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. 2012;7(5):e36487.
doi: 10.1371/journal.pone.0036487. Epub 2012 May 2.

Fiscal and Policy Implications of Selling Pipe Tobacco for Roll-Your-Own Cigarettes in the United States

Free PMC article

Fiscal and Policy Implications of Selling Pipe Tobacco for Roll-Your-Own Cigarettes in the United States

Daniel S Morris et al. PLoS One. .
Free PMC article


Background: The Federal excise tax was increased for tobacco products on April 1, 2009. While excise tax rates prior to the increase were the same for roll-your-own (RYO) and pipe tobacco, the tax on pipe tobacco was $21.95 per pound less than the tax on RYO tobacco after the increase. Subsequently, tobacco manufacturers began labeling loose tobacco as pipe tobacco and marketing these products to RYO consumers at a lower price. Retailers refer to these products as "dual purpose" or "dual use" pipe tobacco.

Methods: Data on tobacco tax collections comes from the Alcohol and Tobacco Tax and Trade Bureau. Joinpoint software was used to identify changes in sales trends. Estimates were generated for the amount of pipe tobacco sold for RYO use and for Federal and state tax revenue lost through August 2011.

Results: Approximately 45 million pounds of pipe tobacco has been sold for RYO use from April 2009 to August 2011, lowering state and Federal revenue by over $1.3 billion.

Conclusions: Marketing pipe tobacco as "dual purpose" and selling it for RYO use provides an opportunity to avoid paying higher cigarette prices. This blunts the public health impact excise tax increases would otherwise have on reducing tobacco use through higher prices. Selling pipe tobacco for RYO use decreases state and Federal revenue and also avoids regulations on flavored tobacco, banned descriptors, prohibitions on shipping, and reporting requirements.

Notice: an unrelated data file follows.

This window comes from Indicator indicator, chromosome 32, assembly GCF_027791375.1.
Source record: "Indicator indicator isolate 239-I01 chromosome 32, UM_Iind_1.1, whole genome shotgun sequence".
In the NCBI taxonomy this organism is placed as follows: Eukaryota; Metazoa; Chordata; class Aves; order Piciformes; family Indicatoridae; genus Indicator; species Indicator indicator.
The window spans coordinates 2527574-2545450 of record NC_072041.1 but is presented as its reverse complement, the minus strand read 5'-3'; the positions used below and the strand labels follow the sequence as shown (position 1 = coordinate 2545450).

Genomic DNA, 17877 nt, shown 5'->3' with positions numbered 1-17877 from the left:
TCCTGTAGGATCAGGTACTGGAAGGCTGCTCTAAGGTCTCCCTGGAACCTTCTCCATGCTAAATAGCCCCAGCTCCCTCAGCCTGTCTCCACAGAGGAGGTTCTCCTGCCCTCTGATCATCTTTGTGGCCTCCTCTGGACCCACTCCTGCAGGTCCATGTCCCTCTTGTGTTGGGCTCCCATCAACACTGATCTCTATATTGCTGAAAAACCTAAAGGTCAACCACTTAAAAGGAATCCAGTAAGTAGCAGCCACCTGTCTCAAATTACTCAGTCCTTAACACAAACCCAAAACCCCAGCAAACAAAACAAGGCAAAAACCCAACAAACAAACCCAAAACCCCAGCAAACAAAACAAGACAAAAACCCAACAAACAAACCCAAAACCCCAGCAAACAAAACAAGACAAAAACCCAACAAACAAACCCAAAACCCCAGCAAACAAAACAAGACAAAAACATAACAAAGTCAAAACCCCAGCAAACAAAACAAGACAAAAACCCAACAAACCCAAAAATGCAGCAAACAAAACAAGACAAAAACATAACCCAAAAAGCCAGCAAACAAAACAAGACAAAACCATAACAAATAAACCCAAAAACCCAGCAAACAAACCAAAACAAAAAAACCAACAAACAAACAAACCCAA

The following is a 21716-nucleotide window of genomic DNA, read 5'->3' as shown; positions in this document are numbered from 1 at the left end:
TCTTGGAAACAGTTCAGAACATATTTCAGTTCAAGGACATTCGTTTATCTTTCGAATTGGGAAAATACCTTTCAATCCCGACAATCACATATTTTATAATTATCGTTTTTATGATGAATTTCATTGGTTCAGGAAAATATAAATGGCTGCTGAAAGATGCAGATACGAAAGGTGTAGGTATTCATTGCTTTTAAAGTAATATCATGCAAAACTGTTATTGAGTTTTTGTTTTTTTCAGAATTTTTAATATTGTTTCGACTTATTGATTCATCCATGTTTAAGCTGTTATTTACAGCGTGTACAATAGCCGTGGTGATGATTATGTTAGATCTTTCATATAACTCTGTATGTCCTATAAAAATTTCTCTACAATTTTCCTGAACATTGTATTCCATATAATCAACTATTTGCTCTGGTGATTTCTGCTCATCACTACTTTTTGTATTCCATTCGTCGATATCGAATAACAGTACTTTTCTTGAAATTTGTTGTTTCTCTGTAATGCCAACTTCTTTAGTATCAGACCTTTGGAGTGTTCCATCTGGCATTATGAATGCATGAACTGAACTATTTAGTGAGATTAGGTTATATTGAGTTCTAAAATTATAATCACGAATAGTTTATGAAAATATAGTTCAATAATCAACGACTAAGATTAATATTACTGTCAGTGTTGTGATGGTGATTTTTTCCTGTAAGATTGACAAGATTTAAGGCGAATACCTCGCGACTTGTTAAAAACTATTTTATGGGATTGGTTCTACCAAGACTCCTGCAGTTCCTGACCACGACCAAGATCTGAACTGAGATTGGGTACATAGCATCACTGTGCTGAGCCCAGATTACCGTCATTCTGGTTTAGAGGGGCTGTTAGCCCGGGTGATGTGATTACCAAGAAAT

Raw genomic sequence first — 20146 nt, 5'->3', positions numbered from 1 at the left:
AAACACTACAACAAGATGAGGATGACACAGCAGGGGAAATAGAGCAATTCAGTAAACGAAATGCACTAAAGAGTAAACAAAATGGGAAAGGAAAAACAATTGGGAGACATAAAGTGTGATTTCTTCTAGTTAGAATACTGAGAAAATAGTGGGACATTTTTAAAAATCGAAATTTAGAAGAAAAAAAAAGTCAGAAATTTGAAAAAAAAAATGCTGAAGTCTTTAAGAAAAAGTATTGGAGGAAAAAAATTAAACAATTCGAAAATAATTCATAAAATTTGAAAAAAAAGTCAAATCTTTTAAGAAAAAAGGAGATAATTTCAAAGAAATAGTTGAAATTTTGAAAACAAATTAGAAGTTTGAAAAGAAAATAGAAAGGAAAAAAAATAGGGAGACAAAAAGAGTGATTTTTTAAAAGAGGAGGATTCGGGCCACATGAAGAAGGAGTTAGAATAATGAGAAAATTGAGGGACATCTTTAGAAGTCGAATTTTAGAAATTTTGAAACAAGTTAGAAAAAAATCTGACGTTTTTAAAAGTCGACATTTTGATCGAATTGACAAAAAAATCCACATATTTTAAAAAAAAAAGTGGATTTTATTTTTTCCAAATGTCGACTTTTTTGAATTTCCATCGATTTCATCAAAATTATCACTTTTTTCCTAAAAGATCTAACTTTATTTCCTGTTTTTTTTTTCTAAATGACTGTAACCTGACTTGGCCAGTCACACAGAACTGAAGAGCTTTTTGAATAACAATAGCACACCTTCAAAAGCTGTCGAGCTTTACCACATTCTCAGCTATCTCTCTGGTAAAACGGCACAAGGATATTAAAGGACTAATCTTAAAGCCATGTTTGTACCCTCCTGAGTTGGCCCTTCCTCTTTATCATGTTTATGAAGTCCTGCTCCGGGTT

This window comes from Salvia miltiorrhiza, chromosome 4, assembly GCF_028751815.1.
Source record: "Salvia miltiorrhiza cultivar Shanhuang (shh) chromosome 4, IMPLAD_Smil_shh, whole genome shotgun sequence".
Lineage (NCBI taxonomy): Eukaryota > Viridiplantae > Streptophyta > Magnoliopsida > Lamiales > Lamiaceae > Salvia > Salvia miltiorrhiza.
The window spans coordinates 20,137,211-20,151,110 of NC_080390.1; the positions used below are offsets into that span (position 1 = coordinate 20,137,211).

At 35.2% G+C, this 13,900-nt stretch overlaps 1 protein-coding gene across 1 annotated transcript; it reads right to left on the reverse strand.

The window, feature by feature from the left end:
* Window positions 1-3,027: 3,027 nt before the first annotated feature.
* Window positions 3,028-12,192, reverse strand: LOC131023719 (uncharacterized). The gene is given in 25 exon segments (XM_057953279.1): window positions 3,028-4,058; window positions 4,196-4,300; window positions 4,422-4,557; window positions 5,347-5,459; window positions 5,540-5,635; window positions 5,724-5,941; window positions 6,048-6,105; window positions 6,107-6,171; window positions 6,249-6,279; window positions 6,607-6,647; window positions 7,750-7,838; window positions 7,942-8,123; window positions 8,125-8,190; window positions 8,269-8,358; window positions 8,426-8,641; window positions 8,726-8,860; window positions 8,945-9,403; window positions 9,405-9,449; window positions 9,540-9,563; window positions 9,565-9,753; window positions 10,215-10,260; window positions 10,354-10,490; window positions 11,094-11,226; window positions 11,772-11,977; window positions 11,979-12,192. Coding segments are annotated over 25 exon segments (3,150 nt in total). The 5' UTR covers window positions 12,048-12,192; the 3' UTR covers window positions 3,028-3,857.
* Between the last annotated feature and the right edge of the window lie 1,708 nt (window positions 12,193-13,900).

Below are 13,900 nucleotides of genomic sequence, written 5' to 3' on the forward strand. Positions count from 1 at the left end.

Conflict of interest statement

Competing Interests: The authors have read the journal's policy and have the following conflict: DM works for the Oregon Tobacco Prevention and Education Program and is paid in part with Measure 44 tobacco tax revenues. If the federal tobacco tax disparity between pipe and RYO tobacco were closed, tobacco-tax funded state programs like TPEP would see an increase in funding. This does not alter the authors' adherence to all the PLoS ONE policies on sharing data and materials.


Figure 1
Figure 1. Roll-your-own (RYO) and pipe tobacco sales in the United States, January 2007–August 2011.
This stacked area graph shows the total amount of loose tobacco (RYO and pipe tobacco) sales in the United States. The joinpoint fit line shows loose tobacco production was increasing by 15% annually prior to January 2009, mainly due to increases in RYO sales. Loose tobacco production dipped after the Federal tax increase was enacted, but only until the new tax rates went into effect in April 2009. Since April 2009, loose tobacco production has increased by 31% annually, twice as fast as before the tax was changed.

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